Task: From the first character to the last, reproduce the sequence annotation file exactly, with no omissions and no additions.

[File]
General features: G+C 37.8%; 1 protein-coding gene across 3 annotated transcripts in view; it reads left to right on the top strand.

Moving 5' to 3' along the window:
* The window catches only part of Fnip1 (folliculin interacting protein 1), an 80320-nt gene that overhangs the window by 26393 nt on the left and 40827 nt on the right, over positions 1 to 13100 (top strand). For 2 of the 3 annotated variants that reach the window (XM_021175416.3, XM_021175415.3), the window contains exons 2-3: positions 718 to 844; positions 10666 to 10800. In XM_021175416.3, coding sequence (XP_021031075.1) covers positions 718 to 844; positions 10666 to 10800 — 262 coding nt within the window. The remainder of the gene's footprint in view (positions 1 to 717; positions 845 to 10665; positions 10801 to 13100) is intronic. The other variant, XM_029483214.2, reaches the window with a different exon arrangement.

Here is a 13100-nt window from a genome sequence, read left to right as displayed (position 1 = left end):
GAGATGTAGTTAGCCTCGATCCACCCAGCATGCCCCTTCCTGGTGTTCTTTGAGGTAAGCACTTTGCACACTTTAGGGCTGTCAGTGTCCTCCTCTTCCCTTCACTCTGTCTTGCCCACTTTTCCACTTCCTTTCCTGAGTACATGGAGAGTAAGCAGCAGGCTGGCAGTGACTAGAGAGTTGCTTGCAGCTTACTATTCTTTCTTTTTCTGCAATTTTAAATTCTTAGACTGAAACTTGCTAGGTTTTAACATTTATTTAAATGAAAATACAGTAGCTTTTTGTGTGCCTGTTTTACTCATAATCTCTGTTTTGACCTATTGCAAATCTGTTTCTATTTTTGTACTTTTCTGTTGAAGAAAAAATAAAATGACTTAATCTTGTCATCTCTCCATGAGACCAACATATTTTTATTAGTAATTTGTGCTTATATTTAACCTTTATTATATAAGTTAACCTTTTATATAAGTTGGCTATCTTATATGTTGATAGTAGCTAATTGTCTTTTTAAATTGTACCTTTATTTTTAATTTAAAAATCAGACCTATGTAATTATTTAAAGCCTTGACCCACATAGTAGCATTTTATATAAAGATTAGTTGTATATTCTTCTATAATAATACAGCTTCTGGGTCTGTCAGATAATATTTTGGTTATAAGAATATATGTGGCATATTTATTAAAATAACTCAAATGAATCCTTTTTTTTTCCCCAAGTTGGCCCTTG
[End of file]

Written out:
General features: G+C 37.8%; 1 protein-coding gene across 3 annotated transcripts in view; it reads left to right on the top strand.

Moving 5' to 3' along the window:
* The window catches only part of Fnip1 (folliculin interacting protein 1), an 80320-nt gene that overhangs the window by 26393 nt on the left and 40827 nt on the right, over positions 1 to 13100 (top strand). For 2 of the 3 annotated variants that reach the window (XM_021175416.3, XM_021175415.3), the window contains exons 2-3: positions 718 to 844; positions 10666 to 10800. In XM_021175416.3, coding sequence (XP_021031075.1) covers positions 718 to 844; positions 10666 to 10800 — 262 coding nt within the window. The remainder of the gene's footprint in view (positions 1 to 717; positions 845 to 10665; positions 10801 to 13100) is intronic. The other variant, XM_029483214.2, reaches the window with a different exon arrangement.

Here is a 13100-nt window from a genome sequence, read left to right as displayed (position 1 = left end):
GAGATGTAGTTAGCCTCGATCCACCCAGCATGCCCCTTCCTGGTGTTCTTTGAGGTAAGCACTTTGCACACTTTAGGGCTGTCAGTGTCCTCCTCTTCCCTTCACTCTGTCTTGCCCACTTTTCCACTTCCTTTCCTGAGTACATGGAGAGTAAGCAGCAGGCTGGCAGTGACTAGAGAGTTGCTTGCAGCTTACTATTCTTTCTTTTTCTGCAATTTTAAATTCTTAGACTGAAACTTGCTAGGTTTTAACATTTATTTAAATGAAAATACAGTAGCTTTTTGTGTGCCTGTTTTACTCATAATCTCTGTTTTGACCTATTGCAAATCTGTTTCTATTTTTGTACTTTTCTGTTGAAGAAAAAATAAAATGACTTAATCTTGTCATCTCTCCATGAGACCAACATATTTTTATTAGTAATTTGTGCTTATATTTAACCTTTATTATATAAGTTAACCTTTTATATAAGTTGGCTATCTTATATGTTGATAGTAGCTAATTGTCTTTTTAAATTGTACCTTTATTTTTAATTTAAAAATCAGACCTATGTAATTATTTAAAGCCTTGACCCACATAGTAGCATTTTATATAAAGATTAGTTGTATATTCTTCTATAATAATACAGCTTCTGGGTCTGTCAGATAATATTTTGGTTATAAGAATATATGTGGCATATTTATTAAAATAACTCAAATGAATCCTTTTTTTTTCCCCAAGTTGGCCCTTG